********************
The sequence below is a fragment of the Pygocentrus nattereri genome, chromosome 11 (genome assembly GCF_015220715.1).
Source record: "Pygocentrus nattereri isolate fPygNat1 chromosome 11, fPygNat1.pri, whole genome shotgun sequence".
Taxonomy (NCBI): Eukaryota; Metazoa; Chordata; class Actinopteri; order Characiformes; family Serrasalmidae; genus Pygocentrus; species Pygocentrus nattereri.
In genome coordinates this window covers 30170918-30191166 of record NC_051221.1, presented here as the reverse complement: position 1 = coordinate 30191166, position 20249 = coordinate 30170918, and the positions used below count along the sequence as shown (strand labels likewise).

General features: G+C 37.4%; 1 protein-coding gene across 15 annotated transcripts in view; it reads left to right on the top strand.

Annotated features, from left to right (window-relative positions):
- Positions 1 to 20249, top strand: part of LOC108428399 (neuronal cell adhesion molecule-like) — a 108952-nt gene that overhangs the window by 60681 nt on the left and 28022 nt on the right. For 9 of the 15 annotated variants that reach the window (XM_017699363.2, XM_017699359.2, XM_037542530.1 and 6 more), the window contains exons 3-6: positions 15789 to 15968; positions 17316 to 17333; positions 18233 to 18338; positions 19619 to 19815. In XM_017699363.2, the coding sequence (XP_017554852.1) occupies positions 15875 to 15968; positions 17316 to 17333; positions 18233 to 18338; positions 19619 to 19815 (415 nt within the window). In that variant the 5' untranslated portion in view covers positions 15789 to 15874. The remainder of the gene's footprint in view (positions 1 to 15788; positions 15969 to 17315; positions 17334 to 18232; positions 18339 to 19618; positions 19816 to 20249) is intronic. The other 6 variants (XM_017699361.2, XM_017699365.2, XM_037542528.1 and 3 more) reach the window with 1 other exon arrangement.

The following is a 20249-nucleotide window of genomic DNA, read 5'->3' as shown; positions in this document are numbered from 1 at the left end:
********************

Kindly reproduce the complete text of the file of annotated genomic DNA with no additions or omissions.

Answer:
The sequence below is a fragment of the Pygocentrus nattereri genome, chromosome 11 (genome assembly GCF_015220715.1).
Source record: "Pygocentrus nattereri isolate fPygNat1 chromosome 11, fPygNat1.pri, whole genome shotgun sequence".
Taxonomy (NCBI): Eukaryota; Metazoa; Chordata; class Actinopteri; order Characiformes; family Serrasalmidae; genus Pygocentrus; species Pygocentrus nattereri.
In genome coordinates this window covers 30170918-30191166 of record NC_051221.1, presented here as the reverse complement: position 1 = coordinate 30191166, position 20249 = coordinate 30170918, and the positions used below count along the sequence as shown (strand labels likewise).

General features: G+C 37.4%; 1 protein-coding gene across 15 annotated transcripts in view; it reads left to right on the top strand.

Annotated features, from left to right (window-relative positions):
- Positions 1 to 20249, top strand: part of LOC108428399 (neuronal cell adhesion molecule-like) — a 108952-nt gene that overhangs the window by 60681 nt on the left and 28022 nt on the right. For 9 of the 15 annotated variants that reach the window (XM_017699363.2, XM_017699359.2, XM_037542530.1 and 6 more), the window contains exons 3-6: positions 15789 to 15968; positions 17316 to 17333; positions 18233 to 18338; positions 19619 to 19815. In XM_017699363.2, the coding sequence (XP_017554852.1) occupies positions 15875 to 15968; positions 17316 to 17333; positions 18233 to 18338; positions 19619 to 19815 (415 nt within the window). In that variant the 5' untranslated portion in view covers positions 15789 to 15874. The remainder of the gene's footprint in view (positions 1 to 15788; positions 15969 to 17315; positions 17334 to 18232; positions 18339 to 19618; positions 19816 to 20249) is intronic. The other 6 variants (XM_017699361.2, XM_017699365.2, XM_037542528.1 and 3 more) reach the window with 1 other exon arrangement.

The following is a 20249-nucleotide window of genomic DNA, read 5'->3' as shown; positions in this document are numbered from 1 at the left end: